After ripping open my bonus envelope at the office Christmas party, I did a little victory dance, much to the chagrin of several sour-faced co-workers. Did I cross some invisible line here?
It's okay to tell everyone about screw-ups, disappointments and failures. It gives them a chance to be sympathetic and supportive, along with receiving an invigorating shot of schadenfreude, all free of charge.
But about our successes we need to be circumspect. You want to describe them so humbly it almost makes them sound like a setback.
That's what Canadian author Yann Martel did when he won the Man Booker Prize in 2002 for the Life of Pi. In interview after interview, Mr. Martel talked about winning almost as if it were some terrible tragedy that had befallen him.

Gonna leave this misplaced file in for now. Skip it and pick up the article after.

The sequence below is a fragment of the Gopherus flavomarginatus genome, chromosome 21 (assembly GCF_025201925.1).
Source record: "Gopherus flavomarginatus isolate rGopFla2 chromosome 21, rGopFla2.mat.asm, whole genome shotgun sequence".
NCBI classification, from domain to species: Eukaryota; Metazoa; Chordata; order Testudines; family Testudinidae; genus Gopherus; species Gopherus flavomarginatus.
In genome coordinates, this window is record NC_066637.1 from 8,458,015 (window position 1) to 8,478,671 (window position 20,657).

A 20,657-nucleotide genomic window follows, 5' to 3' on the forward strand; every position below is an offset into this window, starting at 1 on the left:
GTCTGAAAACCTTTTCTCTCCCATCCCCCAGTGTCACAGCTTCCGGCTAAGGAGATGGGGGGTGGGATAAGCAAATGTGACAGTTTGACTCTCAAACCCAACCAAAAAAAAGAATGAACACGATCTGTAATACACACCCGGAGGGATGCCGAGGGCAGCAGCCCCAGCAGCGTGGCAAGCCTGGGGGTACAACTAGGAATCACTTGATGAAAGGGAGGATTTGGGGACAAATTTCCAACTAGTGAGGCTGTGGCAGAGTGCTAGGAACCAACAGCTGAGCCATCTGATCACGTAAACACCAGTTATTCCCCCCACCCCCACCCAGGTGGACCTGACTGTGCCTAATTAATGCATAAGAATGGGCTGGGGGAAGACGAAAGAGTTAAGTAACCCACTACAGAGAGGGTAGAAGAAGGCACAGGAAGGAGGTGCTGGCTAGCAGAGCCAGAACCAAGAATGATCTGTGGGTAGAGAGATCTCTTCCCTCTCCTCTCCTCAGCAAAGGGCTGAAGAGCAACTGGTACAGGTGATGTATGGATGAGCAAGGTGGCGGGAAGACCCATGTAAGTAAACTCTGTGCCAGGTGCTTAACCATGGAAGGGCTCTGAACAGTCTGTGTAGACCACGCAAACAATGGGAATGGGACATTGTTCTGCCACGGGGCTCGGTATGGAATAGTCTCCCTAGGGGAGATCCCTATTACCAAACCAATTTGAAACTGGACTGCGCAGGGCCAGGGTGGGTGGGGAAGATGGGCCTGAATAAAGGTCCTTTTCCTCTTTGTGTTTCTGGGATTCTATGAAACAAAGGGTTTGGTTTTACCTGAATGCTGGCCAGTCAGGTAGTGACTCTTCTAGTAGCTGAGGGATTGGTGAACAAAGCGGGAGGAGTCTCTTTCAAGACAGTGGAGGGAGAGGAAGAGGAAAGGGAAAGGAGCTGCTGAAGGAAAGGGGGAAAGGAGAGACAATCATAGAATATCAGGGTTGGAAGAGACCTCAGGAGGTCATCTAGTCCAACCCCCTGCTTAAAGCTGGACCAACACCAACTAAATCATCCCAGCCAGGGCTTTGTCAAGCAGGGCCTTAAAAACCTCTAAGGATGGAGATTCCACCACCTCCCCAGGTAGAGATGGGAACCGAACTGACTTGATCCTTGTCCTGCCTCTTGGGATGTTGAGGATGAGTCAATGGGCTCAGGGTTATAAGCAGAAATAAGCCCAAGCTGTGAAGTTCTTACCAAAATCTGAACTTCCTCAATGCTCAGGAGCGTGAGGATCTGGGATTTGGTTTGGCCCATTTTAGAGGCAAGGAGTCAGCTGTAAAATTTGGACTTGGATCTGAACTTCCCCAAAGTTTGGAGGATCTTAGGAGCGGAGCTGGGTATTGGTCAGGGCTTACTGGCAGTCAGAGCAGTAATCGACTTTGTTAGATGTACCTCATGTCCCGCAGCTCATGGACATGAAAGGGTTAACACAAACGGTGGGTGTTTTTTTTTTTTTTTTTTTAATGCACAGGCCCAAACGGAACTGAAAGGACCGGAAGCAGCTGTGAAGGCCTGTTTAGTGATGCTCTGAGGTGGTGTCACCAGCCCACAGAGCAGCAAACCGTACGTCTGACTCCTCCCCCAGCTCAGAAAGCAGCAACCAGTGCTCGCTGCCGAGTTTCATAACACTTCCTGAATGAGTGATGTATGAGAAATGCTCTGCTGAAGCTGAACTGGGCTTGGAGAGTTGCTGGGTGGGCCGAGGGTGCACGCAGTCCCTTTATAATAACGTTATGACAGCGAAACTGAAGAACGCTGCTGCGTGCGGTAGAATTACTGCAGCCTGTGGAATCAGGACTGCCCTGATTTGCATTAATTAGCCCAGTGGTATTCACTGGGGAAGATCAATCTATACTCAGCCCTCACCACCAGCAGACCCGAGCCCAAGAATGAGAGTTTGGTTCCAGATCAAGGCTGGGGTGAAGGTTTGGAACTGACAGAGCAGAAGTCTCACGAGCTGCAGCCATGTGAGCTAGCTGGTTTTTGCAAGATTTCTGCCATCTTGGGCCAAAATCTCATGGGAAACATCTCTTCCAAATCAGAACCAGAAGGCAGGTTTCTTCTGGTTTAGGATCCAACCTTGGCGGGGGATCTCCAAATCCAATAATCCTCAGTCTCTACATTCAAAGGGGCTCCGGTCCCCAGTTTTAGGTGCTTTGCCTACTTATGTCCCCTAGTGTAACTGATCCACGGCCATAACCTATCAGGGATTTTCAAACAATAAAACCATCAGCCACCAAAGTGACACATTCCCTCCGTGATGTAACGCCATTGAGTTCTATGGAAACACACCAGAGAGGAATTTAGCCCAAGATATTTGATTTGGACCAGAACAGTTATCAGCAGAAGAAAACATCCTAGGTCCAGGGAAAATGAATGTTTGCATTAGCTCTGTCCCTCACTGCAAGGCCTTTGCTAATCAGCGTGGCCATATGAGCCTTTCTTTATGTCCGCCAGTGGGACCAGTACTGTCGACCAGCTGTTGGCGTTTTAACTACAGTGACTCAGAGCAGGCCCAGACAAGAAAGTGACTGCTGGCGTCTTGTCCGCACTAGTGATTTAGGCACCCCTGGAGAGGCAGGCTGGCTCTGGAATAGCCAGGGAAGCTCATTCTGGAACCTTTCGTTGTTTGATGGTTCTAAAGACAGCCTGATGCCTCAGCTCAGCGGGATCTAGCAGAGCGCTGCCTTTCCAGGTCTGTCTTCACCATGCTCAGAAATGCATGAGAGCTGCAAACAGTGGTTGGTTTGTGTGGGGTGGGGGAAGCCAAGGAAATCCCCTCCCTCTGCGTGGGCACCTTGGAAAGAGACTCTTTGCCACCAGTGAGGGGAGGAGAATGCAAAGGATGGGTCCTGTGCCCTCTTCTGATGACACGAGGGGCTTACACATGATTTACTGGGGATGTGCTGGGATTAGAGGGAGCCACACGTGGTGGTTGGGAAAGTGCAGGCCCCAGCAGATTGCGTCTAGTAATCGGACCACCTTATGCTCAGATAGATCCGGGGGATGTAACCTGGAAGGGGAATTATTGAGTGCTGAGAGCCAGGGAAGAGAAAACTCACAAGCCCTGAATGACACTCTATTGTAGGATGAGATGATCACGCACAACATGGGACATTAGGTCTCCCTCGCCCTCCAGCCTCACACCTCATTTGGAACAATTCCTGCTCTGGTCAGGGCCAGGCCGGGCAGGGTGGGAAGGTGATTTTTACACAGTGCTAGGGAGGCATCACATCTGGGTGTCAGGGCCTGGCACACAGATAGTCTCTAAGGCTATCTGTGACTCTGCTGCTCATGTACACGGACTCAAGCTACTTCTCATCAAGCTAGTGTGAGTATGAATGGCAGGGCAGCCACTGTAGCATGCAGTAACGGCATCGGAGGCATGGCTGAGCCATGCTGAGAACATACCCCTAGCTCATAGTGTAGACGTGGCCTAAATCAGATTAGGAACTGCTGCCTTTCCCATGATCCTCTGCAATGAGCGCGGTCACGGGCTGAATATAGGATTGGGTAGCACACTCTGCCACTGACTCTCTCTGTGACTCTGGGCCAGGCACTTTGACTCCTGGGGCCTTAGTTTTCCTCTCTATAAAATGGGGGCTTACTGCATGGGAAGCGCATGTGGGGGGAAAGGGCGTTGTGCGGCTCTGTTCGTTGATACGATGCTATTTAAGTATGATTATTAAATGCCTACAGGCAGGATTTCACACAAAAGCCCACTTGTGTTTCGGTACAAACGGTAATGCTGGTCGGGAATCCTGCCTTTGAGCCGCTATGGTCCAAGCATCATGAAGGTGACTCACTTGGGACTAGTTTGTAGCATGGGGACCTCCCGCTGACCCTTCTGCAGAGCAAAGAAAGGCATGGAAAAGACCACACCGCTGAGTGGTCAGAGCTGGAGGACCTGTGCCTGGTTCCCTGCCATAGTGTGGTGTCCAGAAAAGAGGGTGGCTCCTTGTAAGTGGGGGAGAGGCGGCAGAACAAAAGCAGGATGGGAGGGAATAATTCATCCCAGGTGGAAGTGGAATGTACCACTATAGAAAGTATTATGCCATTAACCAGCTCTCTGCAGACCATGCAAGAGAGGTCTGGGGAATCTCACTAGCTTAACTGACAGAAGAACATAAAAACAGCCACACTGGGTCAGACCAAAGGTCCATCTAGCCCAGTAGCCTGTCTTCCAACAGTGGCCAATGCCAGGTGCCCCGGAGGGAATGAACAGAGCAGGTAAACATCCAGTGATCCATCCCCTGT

I liked him for it. It was clearly an attempt to pre-empt envy among non-Booker-Prize-winning authors. And we appreciated it.
So be like Yann Martel. Tell your colleagues yes, you were elated at first - until there was a terrible turbo-whooshing sound, like an airplane toilet flushing, and the cash was sucked into the Vortex of Debt you're worried you'll never get out of.
Don't be afraid to lay it on thick. Pop your own balloon until you seem to sink back down to their level.
Because you don't want them envying you. As we all know, people plot and scheme and speak against people they envy, and you don't need (any more of) that.
Meanwhile, quietly bank the cash. And don't play poker with it. Poker, I'm guessing, isn't your game.
David Eddie is a screenwriter
and the author of Chump Change and Housebroken: Confessions
of a Stay-at-Home Dad.